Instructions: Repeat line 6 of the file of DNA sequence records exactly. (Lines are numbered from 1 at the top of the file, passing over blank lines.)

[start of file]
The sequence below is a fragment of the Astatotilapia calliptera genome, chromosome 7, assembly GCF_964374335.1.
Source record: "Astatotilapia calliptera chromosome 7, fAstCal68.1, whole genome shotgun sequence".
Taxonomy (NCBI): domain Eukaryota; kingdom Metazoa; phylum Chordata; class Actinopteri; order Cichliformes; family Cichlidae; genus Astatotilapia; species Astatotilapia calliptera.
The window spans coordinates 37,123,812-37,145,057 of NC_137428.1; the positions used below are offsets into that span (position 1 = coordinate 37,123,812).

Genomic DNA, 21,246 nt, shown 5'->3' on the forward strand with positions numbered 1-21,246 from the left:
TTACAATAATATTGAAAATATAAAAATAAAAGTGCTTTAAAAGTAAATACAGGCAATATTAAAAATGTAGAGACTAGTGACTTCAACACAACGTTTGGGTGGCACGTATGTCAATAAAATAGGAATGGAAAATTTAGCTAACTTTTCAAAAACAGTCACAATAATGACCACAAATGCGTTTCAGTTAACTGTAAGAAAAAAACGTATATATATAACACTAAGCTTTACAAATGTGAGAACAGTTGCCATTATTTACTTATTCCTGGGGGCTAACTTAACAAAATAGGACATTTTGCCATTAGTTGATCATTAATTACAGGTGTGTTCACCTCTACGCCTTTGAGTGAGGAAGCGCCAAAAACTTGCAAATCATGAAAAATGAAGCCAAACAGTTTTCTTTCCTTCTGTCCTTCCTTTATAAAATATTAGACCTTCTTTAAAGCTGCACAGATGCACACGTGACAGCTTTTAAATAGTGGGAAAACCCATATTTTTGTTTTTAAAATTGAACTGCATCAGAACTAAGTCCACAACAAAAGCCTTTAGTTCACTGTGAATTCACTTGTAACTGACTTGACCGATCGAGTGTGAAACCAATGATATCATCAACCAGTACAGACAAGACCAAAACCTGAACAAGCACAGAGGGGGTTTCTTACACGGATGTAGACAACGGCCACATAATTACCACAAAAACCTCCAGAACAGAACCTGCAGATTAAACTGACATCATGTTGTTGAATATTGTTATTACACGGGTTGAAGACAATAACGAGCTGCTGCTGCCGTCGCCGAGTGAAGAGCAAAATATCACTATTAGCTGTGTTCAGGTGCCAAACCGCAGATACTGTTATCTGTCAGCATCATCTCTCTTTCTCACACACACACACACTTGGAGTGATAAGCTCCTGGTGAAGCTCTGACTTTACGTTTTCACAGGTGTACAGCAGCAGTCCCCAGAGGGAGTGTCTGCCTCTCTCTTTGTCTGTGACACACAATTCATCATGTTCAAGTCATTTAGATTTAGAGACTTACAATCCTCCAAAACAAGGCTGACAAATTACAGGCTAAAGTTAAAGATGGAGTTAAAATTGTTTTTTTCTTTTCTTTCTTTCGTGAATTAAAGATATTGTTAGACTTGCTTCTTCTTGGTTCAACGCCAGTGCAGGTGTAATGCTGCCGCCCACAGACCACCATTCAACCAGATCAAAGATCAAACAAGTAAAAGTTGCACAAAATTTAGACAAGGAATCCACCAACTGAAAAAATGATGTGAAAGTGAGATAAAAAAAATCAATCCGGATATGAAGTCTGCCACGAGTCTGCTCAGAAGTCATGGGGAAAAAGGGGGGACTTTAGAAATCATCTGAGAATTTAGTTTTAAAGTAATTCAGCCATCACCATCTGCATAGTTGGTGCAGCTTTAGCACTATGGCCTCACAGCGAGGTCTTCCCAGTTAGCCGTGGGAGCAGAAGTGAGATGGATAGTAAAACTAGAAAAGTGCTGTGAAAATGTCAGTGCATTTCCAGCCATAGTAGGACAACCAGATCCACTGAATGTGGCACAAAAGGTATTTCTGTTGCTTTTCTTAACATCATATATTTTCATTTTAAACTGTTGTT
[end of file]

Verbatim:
TTACAATAATATTGAAAATATAAAAATAAAAGTGCTTTAAAAGTAAATACAGGCAATATTAAAAATGTAGAGACTAGTGACTTCAACACAACGTTTGGGTGGCACGTATGTCAATAAAATAGGAATGGAAAATTTAGCTAACTTTTCAAAAACAGTCACAATAATGACCACAAATGCGTTTCAGTTAACTGTAAGAAAAAAACGTATATATATAACACTAAGCTTTACAAATGTGAGAACAGTTGCCATTATTTACTTATTCCTGGGGGCTAACTTAACAAAATAGGACATTTTGCCATTAGTTGATCATTAATTACAGGTGTGTTCACCTCTACGCCTTTGAGTGAGGAAGCGCCAAAAACTTGCAAATCATGAAAAATGAAGCCAAACAGTTTTCTTTCCTTCTGTCCTTCCTTTATAAAATATTAGACCTTCTTTAAAGCTGCACAGATGCACACGTGACAGCTTTTAAATAGTGGGAAAACCCATATTTTTGTTTTTAAAATTGAACTGCATCAGAACTAAGTCCACAACAAAAGCCTTTAGTTCACTGTGAATTCACTTGTAACTGACTTGACCGATCGAGTGTGAAACCAATGATATCATCAACCAGTACAGACAAGACCAAAACCTGAACAAGCACAGAGGGGGTTTCTTACACGGATGTAGACAACGGCCACATAATTACCACAAAAACCTCCAGAACAGAACCTGCAGATTAAACTGACATCATGTTGTTGAATATTGTTATTACACGGGTTGAAGACAATAACGAGCTGCTGCTGCCGTCGCCGAGTGAAGAGCAAAATATCACTATTAGCTGTGTTCAGGTGCCAAACCGCAGATACTGTTATCTGTCAGCATCATCTCTCTTTCTCACACACACACACACTTGGAGTGATAAGCTCCTGGTGAAGCTCTGACTTTACGTTTTCACAGGTGTACAGCAGCAGTCCCCAGAGGGAGTGTCTGCCTCTCTCTTTGTCTGTGACACACAATTCATCATGTTCAAGTCATTTAGATTTAGAGACTTACAATCCTCCAAAACAAGGCTGACAAATTACAGGCTAAAGTTAAAGATGGAGTTAAAATTGTTTTTTTCTTTTCTTTCTTTCGTGAATTAAAGATATTGTTAGACTTGCTTCTTCTTGGTTCAACGCCAGTGCAGGTGTAATGCTGCCGCCCACAGACCACCATTCAACCAGATCAAAGATCAAACAAGTAAAAGTTGCACAAAATTTAGACAAGGAATCCACCAACTGAAAAAATGATGTGAAAGTGAGATAAAAAAAATCAATCCGGATATGAAGTCTGCCACGAGTCTGCTCAGAAGTCATGGGGAAAAAGGGGGGACTTTAGAAATCATCTGAGAATTTAGTTTTAAAGTAATTCAGCCATCACCATCTGCATAGTTGGTGCAGCTTTAGCACTATGGCCTCACAGCGAGGTCTTCCCAGTTAGCCGTGGGAGCAGAAGTGAGATGGATAGTAAAACTAGAAAAGTGCTGTGAAAATGTCAGTGCATTTCCAGCCATAGTAGGACAACCAGATCCACTGAATGTGGCACAAAAGGTATTTCTGTTGCTTTTCTTAACATCATATATTTTCATTTTAAACTGTTGTT